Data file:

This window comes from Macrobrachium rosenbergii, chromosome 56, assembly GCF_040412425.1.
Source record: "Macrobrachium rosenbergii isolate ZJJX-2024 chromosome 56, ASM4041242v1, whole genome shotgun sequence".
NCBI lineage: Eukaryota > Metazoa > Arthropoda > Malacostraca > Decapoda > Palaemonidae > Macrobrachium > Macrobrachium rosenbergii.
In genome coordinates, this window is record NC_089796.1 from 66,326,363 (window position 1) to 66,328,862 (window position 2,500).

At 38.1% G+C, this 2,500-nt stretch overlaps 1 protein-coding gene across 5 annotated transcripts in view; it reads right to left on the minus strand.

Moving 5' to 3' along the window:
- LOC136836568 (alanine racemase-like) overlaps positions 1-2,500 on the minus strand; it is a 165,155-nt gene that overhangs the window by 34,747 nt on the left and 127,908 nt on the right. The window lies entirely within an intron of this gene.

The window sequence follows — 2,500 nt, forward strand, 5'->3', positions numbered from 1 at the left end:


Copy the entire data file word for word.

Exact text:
This window comes from Macrobrachium rosenbergii, chromosome 56, assembly GCF_040412425.1.
Source record: "Macrobrachium rosenbergii isolate ZJJX-2024 chromosome 56, ASM4041242v1, whole genome shotgun sequence".
NCBI lineage: Eukaryota > Metazoa > Arthropoda > Malacostraca > Decapoda > Palaemonidae > Macrobrachium > Macrobrachium rosenbergii.
In genome coordinates, this window is record NC_089796.1 from 66,326,363 (window position 1) to 66,328,862 (window position 2,500).

At 38.1% G+C, this 2,500-nt stretch overlaps 1 protein-coding gene across 5 annotated transcripts in view; it reads right to left on the minus strand.

Moving 5' to 3' along the window:
- LOC136836568 (alanine racemase-like) overlaps positions 1-2,500 on the minus strand; it is a 165,155-nt gene that overhangs the window by 34,747 nt on the left and 127,908 nt on the right. The window lies entirely within an intron of this gene.

The window sequence follows — 2,500 nt, forward strand, 5'->3', positions numbered from 1 at the left end: